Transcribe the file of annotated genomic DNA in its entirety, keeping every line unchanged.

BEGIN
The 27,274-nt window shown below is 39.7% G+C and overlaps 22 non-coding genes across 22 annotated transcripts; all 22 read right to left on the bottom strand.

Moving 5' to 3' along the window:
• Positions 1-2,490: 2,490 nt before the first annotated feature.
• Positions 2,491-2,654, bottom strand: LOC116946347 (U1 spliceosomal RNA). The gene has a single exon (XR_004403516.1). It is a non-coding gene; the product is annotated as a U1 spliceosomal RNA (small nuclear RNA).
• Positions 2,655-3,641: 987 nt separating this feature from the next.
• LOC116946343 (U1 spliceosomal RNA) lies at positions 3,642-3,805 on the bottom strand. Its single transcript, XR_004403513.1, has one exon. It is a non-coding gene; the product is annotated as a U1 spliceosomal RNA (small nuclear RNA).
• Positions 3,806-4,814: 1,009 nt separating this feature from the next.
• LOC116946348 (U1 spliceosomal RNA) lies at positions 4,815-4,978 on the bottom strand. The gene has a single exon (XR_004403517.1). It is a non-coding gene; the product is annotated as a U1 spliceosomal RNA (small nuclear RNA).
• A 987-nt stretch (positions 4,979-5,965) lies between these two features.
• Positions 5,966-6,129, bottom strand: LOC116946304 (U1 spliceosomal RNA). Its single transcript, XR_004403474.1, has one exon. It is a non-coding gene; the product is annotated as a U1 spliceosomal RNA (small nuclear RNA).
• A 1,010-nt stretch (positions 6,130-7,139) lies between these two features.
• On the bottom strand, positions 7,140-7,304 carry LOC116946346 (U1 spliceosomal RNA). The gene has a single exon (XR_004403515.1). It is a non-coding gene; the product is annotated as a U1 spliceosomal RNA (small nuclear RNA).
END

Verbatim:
The 27,274-nt window shown below is 39.7% G+C and overlaps 22 non-coding genes across 22 annotated transcripts; all 22 read right to left on the bottom strand.

Moving 5' to 3' along the window:
• Positions 1-2,490: 2,490 nt before the first annotated feature.
• Positions 2,491-2,654, bottom strand: LOC116946347 (U1 spliceosomal RNA). The gene has a single exon (XR_004403516.1). It is a non-coding gene; the product is annotated as a U1 spliceosomal RNA (small nuclear RNA).
• Positions 2,655-3,641: 987 nt separating this feature from the next.
• LOC116946343 (U1 spliceosomal RNA) lies at positions 3,642-3,805 on the bottom strand. Its single transcript, XR_004403513.1, has one exon. It is a non-coding gene; the product is annotated as a U1 spliceosomal RNA (small nuclear RNA).
• Positions 3,806-4,814: 1,009 nt separating this feature from the next.
• LOC116946348 (U1 spliceosomal RNA) lies at positions 4,815-4,978 on the bottom strand. The gene has a single exon (XR_004403517.1). It is a non-coding gene; the product is annotated as a U1 spliceosomal RNA (small nuclear RNA).
• A 987-nt stretch (positions 4,979-5,965) lies between these two features.
• Positions 5,966-6,129, bottom strand: LOC116946304 (U1 spliceosomal RNA). Its single transcript, XR_004403474.1, has one exon. It is a non-coding gene; the product is annotated as a U1 spliceosomal RNA (small nuclear RNA).
• A 1,010-nt stretch (positions 6,130-7,139) lies between these two features.
• On the bottom strand, positions 7,140-7,304 carry LOC116946346 (U1 spliceosomal RNA). The gene has a single exon (XR_004403515.1). It is a non-coding gene; the product is annotated as a U1 spliceosomal RNA (small nuclear RNA).